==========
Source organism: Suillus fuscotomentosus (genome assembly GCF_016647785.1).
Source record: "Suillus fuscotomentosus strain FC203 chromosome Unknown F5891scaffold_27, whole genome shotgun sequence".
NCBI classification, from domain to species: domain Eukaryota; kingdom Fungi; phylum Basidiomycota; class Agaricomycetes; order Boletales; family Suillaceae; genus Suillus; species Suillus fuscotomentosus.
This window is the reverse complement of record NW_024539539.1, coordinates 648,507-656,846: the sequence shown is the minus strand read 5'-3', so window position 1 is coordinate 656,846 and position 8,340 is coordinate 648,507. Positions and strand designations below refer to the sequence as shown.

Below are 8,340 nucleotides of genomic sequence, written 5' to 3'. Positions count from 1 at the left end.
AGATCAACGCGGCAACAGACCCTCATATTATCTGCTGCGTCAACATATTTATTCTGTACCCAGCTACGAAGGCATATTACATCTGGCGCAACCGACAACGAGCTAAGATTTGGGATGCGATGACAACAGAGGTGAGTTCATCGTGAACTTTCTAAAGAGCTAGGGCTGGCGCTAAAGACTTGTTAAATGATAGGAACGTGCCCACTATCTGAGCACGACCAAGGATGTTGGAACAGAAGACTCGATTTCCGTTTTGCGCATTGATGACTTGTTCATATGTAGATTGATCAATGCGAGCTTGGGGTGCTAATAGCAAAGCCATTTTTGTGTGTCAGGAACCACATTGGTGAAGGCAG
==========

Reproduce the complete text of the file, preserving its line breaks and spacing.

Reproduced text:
Source organism: Suillus fuscotomentosus (genome assembly GCF_016647785.1).
Source record: "Suillus fuscotomentosus strain FC203 chromosome Unknown F5891scaffold_27, whole genome shotgun sequence".
NCBI classification, from domain to species: domain Eukaryota; kingdom Fungi; phylum Basidiomycota; class Agaricomycetes; order Boletales; family Suillaceae; genus Suillus; species Suillus fuscotomentosus.
This window is the reverse complement of record NW_024539539.1, coordinates 648,507-656,846: the sequence shown is the minus strand read 5'-3', so window position 1 is coordinate 656,846 and position 8,340 is coordinate 648,507. Positions and strand designations below refer to the sequence as shown.

Below are 8,340 nucleotides of genomic sequence, written 5' to 3'. Positions count from 1 at the left end.
AGATCAACGCGGCAACAGACCCTCATATTATCTGCTGCGTCAACATATTTATTCTGTACCCAGCTACGAAGGCATATTACATCTGGCGCAACCGACAACGAGCTAAGATTTGGGATGCGATGACAACAGAGGTGAGTTCATCGTGAACTTTCTAAAGAGCTAGGGCTGGCGCTAAAGACTTGTTAAATGATAGGAACGTGCCCACTATCTGAGCACGACCAAGGATGTTGGAACAGAAGACTCGATTTCCGTTTTGCGCATTGATGACTTGTTCATATGTAGATTGATCAATGCGAGCTTGGGGTGCTAATAGCAAAGCCATTTTTGTGTGTCAGGAACCACATTGGTGAAGGCAG